Grade Levels: K-3

In this set of activities adaptable for grades K-3, parents and educators will find ideas for teaching about gums, jaws, teeth and of course, losing a tooth! These activities are designed to complement the BrainPOP Jr. Losing a Tooth topic page, which includes a movie, quizzes, online games, printable activities, and more.

Classroom Activities for Teaching About Losing a Tooth

Sweet Teeth Have students volunteer to bring in lost teeth. You may want to coordinate this effort with parents. Once the teeth are in, have the students experiment with what happens to teeth when they are exposed to sugar. Put at least one tooth in a clear plastic cup of soda. Place other teeth in cups of diet soda, apple juice, water, and milk. A tiny bit of spit in each cup will be needed to activate the process. Have students observe the teeth over the next 6 weeks and come up with their own conclusions.

A Tooth Story

Have students tell the story of a tooth from its point of view. They can draw pictures of the mouth to show which tooth was lost and write sentences how the tooth was formed, lost, etc. Encourage them to think about how the tooth might feel in different scenarios, like when it is being wiggled or when too much Halloween candy has been eaten. Make sure that children who have not lost a tooth yet feel included. Encourage them to write a story about their primary teeth.

Toothbrush Kit

Promote good dental hygiene in your class. Discuss when people should brush their teeth, such as in the evening and after every meal, and write their suggestions on the board. Remind students that they should brush their teeth during the day after lunch or after eating a snack. Have students bring in toothbrushes, small tubes of toothpaste, and floss and make toothbrush kits. You may want to supply small boxes or plastic bags so students can create kits and label them with their names. Encourage students to carry the kits and brush their teeth after they eat lunch or a snack.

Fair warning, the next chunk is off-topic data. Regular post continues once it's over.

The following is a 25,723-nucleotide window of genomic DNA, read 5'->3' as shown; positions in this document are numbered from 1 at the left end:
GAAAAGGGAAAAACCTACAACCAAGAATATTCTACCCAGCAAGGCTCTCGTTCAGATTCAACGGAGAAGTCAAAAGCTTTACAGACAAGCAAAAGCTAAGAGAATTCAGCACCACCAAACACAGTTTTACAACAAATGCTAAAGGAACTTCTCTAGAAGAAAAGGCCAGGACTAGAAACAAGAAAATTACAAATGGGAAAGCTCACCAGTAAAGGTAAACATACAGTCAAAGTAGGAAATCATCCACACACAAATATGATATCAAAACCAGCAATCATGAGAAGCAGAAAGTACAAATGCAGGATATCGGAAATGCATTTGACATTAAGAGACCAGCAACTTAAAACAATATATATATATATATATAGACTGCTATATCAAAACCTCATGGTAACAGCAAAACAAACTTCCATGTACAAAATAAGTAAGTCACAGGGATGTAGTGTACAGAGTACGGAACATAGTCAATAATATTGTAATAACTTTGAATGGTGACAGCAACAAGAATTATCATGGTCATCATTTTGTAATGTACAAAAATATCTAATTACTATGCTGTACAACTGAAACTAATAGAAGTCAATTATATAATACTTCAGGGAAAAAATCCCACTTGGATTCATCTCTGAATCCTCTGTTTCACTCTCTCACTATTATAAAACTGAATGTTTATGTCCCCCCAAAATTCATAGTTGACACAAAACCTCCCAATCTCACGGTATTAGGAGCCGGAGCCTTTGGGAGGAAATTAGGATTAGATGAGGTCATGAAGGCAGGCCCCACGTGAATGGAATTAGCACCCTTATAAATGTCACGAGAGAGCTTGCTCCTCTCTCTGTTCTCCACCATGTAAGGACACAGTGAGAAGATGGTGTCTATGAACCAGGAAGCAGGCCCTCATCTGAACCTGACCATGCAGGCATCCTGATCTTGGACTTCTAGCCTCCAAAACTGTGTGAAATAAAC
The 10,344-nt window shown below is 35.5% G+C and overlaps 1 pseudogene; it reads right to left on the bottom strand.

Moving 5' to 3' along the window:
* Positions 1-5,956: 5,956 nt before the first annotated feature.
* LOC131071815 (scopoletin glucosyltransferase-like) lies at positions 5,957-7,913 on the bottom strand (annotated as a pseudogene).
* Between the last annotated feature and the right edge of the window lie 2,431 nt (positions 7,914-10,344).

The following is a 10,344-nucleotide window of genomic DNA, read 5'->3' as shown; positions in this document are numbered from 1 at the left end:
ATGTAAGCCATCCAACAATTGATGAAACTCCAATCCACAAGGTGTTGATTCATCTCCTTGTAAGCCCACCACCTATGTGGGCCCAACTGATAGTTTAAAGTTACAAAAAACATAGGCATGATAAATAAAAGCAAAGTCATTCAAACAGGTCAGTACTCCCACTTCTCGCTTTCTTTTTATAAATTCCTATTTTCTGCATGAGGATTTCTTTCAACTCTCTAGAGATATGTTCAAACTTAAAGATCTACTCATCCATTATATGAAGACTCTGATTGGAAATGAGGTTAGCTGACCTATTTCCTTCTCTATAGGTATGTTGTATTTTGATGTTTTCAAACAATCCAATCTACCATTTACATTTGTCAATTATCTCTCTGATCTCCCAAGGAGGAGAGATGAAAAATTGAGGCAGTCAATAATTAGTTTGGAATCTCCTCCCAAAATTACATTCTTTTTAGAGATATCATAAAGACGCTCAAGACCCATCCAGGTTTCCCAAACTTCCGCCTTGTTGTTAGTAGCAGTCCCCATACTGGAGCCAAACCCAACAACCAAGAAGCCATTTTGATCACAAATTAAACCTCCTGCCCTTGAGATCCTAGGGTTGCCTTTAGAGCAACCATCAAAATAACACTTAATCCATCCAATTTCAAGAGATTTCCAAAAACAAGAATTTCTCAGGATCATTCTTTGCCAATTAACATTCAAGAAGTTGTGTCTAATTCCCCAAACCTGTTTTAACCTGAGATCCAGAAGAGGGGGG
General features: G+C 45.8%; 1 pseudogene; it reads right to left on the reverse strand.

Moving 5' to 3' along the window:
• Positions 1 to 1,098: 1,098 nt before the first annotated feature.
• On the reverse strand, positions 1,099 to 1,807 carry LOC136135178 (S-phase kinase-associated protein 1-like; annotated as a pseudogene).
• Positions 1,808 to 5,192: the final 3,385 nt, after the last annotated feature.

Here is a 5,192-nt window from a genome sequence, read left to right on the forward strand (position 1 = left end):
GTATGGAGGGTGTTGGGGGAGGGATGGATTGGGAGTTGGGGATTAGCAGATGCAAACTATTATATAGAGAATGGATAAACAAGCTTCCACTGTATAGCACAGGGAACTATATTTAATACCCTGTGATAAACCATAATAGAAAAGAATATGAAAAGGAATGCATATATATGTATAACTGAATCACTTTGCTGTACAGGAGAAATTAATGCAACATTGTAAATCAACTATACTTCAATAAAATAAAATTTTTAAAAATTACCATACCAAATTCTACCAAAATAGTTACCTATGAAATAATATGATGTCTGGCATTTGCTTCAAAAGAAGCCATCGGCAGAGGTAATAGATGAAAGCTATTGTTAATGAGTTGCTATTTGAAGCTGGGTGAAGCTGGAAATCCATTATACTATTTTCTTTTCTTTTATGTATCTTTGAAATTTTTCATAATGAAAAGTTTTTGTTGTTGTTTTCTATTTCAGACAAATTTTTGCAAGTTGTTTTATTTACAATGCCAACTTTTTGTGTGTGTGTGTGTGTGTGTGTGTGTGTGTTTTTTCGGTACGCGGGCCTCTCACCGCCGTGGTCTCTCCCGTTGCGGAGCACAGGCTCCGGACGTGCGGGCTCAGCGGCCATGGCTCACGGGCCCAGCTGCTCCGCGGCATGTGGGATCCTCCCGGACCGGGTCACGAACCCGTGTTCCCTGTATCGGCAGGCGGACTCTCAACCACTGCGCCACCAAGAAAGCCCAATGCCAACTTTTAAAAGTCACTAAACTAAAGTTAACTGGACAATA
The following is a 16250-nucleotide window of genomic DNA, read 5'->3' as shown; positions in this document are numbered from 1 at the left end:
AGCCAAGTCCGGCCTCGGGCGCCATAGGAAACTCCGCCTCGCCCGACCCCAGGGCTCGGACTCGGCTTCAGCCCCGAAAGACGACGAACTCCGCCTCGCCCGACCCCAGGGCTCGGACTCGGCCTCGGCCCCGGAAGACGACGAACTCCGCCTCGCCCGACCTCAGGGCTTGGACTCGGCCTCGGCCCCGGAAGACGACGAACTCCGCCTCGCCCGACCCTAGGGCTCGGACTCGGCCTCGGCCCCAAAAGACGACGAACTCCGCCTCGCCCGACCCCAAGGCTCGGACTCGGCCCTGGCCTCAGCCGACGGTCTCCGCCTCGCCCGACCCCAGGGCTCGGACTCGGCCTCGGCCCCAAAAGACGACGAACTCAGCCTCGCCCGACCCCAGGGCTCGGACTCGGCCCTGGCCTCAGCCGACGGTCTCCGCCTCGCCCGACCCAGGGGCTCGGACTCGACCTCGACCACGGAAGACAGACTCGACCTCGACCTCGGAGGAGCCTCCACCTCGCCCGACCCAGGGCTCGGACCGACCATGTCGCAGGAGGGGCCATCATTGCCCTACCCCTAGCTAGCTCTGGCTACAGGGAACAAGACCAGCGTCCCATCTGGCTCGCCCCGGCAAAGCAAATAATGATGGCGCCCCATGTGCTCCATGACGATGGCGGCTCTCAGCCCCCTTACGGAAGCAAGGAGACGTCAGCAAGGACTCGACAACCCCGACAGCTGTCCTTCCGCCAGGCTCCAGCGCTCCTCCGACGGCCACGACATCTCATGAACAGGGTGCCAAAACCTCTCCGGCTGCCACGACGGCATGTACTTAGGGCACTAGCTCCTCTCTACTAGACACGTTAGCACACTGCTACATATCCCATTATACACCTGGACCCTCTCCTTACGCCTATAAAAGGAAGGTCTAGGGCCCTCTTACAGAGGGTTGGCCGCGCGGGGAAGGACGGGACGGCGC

Family and Homeschool Activities for Teaching About Losing a Tooth

Tooth Timeline

Help your child create a tooth timeline. Make a timeline using long sheets of paper and post them on a wall, bulletin board, or even behind a door. As your child loses a tooth, he or she can mark on the timeline when it occurred and write a short description of what happened. As your child loses more and more teeth, analyze the timeline and look for patterns. During which period of time did your child lose the most teeth? The least?


Take photographs of how your child’s smile changes as he or she loses teeth and grows new ones. Together, collect the photographs and label each one with the date and age of your child. Then put the photographs into an album or in a book. You can also just take pictures of your child’s smile and turn the photographs into a flipbook that shows how his or her mouth changes over time.

Mind the Tooth

One of the most difficult parts of having a loose tooth is leaving it alone. Kids tend to wiggle the tooth with dirty fingers or try to yank it out. Together brainstorm ways your child can take his or her mind off the loose tooth. For example, your child may want to wiggle and dance instead of wiggling the tooth. Your child can sing a song or do a different activity like drawing or writing to keep his or her mind off the tooth. Have your child write these ideas down in his or her journal and refer to them when a tooth becomes loose.